The weighty question of holiday eating
The period between Thanksgiving and New Year’s Day 2017, presents many wonderful opportunities for quality family and friend time, which in parallel makes achieving your diet and nutrition goals challenging.
Roast turkey or goose, Brussels sprouts, rich nutty stuffing, roast potatoes, cranberry sauce, tiny sausages wrapped in bacon (pigs in blankets) and lashings of hot gravy will greet your eyes, causing you to salivate.
Now picture yourself parked before this glorious spread, looking marvelously miserable, with your plate of green salad, topped with super-lite-zero-calorie-aerated dressing, and a elegant bottle of sparkling diet water, with a designer label cold bottle of diet water? Perish the thought.
Comfort ye, comfort ye men my people, here are a few tips to help you indulge, without the anguish of shame and guilt.
Smaller plates are in order
Instead of trying to make your portions smaller, make your plate smaller instead! Using this instead of the average sized dinner plate, can cut your meal down by up to 500 calories.
Drinking water helps
Wash down your roast turkey or pigs in blankets with one beverage and then switch to good ole’ water. This will ensure you maintain your hydration levels, thereby enabling your brain distinguish between actual hunger and dehydration. People often tend to confuse dehydration with hunger, and eat more, wondering why the feeling won’t go away.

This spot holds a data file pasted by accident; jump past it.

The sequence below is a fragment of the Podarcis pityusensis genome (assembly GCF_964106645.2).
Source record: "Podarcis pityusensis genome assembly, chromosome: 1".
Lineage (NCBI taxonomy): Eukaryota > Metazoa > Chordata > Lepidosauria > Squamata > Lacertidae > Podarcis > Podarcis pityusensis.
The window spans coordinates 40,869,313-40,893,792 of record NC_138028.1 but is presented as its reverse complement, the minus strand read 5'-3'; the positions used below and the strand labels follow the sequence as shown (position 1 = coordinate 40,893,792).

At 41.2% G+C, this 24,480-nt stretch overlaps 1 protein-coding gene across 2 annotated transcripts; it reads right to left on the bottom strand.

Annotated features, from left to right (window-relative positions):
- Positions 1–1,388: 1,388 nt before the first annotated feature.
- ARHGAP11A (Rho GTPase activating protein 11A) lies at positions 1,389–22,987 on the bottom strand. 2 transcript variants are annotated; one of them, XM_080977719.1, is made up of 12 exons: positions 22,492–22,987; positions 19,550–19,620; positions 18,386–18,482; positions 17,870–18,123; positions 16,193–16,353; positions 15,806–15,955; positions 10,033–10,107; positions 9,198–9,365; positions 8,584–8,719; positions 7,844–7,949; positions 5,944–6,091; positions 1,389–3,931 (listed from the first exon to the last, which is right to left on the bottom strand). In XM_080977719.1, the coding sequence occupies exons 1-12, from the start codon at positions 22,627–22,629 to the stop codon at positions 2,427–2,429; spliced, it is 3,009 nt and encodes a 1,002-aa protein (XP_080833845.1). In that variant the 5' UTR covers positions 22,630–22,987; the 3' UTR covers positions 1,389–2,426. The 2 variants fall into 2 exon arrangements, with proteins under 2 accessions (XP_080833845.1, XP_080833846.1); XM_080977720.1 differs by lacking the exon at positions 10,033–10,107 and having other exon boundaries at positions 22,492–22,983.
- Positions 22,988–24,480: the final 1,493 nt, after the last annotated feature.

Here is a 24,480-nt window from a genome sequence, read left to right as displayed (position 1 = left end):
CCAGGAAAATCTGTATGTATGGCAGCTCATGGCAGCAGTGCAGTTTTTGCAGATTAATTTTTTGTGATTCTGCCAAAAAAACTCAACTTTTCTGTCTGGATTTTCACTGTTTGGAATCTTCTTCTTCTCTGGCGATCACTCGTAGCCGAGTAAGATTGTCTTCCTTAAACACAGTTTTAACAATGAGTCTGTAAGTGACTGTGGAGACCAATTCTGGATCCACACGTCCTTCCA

Hands off fork
Many people have the habit of preparing their next bite while still chewing on their last one! The trick is to prepare your next bite only after you’ve finished the last one. This will enable you to pace yourself, eat slower, and tune in to your body signals that will prevent you from over eating.
Use the 5 trick
If you find yourself eyeing another portion of your favorite dish even as you’ve finished, relax. Wait for another five minutes before reaching for seconds; tune in to your body’s signals. If it becomes challenging dealing with what comes up, consider diverting your mind by leaving the table and playing with the kids. You’ll discover you may not need that second helping after all.
The quantity v/s quality conundrum
As for that scrumptious dessert, eating half a slice instead of a full one, is just as good. While treating yourself to all your favorite holiday snacks, remember that the quality of the food does not increase the more you eat; while the flavor will be just as delectable as it was last year.
Experience and research tells us that moderation is always the golden key to well being and health. The feeling of waking up after a holiday without shame or guilt, while savoring your family relationships is unbeatable.